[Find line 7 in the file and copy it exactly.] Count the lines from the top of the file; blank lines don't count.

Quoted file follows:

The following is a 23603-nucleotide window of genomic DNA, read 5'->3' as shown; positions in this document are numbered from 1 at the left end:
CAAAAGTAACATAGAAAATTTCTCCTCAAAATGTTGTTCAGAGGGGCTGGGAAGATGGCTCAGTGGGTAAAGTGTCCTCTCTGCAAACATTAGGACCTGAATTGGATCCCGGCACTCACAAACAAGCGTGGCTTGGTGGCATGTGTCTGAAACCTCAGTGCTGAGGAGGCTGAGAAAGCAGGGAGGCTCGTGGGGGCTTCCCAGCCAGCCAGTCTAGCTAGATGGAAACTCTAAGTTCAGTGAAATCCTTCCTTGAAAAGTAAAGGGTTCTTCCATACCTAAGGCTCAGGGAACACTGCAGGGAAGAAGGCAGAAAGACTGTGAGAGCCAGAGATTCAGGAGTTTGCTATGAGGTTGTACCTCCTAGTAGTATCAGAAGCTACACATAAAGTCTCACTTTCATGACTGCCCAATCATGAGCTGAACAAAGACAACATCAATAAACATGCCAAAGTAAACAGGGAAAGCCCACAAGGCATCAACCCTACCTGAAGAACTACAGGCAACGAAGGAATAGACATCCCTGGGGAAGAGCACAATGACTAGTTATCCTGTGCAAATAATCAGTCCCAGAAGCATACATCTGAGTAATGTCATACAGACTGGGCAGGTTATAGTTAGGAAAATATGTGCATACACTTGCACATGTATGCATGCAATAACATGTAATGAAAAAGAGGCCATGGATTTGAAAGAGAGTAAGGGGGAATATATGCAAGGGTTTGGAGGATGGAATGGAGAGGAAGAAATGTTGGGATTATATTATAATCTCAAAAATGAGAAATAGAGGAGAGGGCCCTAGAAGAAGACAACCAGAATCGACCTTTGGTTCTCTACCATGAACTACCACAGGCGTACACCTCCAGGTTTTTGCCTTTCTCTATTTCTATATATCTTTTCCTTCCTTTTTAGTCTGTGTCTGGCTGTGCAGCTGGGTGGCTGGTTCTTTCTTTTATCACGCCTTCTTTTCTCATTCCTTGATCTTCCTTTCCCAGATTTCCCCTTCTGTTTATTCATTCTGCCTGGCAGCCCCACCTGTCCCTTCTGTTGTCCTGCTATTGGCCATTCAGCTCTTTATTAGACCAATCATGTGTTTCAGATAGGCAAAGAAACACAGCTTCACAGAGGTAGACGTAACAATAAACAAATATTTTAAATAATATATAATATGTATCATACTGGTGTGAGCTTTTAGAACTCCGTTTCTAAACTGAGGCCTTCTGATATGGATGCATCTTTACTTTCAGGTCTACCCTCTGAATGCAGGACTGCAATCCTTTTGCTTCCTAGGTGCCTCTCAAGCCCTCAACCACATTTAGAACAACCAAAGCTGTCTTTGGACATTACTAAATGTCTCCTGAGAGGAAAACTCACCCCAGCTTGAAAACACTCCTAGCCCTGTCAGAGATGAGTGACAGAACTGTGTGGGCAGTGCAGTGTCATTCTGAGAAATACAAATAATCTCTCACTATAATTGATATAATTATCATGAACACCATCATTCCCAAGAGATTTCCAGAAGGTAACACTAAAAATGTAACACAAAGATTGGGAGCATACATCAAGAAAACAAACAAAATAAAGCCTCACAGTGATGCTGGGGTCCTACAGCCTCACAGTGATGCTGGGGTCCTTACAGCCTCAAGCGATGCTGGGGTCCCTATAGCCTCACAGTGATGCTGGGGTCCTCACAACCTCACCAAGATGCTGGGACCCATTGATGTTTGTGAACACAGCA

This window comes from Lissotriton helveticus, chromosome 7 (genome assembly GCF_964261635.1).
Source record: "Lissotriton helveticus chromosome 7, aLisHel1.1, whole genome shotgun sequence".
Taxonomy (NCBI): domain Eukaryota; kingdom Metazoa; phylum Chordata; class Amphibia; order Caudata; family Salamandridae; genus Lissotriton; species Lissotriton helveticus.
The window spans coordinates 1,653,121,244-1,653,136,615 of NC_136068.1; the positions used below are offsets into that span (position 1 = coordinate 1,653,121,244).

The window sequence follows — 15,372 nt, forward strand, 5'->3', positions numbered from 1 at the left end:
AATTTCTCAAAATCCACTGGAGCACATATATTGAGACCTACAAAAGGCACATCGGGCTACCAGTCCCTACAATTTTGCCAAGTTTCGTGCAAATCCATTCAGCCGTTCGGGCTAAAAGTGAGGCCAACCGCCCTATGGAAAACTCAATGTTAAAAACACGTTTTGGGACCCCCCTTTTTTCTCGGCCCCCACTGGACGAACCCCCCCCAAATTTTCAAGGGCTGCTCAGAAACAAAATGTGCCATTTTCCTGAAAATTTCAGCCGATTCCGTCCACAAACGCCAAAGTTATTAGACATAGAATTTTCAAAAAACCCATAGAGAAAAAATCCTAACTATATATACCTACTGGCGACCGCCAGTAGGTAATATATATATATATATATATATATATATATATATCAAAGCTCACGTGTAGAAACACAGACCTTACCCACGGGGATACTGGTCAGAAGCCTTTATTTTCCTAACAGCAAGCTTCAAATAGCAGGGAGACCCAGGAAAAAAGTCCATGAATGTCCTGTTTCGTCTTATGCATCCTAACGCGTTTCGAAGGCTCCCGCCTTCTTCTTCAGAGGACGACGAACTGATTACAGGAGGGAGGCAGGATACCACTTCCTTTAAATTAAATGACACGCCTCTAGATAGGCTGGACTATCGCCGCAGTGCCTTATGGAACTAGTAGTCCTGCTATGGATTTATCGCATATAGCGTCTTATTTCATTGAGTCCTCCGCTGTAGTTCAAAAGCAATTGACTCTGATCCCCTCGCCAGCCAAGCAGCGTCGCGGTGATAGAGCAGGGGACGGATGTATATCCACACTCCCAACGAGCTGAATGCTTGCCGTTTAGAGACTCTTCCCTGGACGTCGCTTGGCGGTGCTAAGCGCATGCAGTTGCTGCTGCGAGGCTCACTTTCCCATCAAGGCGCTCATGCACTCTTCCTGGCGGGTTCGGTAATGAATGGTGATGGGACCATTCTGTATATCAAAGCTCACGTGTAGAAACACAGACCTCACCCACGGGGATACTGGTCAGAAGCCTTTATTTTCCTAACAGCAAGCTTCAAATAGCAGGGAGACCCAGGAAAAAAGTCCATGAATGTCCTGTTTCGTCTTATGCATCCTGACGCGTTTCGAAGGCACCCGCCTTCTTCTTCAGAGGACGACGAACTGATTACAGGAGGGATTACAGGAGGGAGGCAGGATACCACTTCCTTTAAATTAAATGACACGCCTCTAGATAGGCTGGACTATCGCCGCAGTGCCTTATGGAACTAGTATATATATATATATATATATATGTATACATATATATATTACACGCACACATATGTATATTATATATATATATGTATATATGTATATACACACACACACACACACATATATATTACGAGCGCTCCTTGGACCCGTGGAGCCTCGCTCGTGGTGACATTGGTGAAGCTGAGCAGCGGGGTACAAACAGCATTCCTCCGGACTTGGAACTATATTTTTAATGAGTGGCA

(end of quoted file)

The window sequence follows — 15,372 nt, forward strand, 5'->3', positions numbered from 1 at the left end: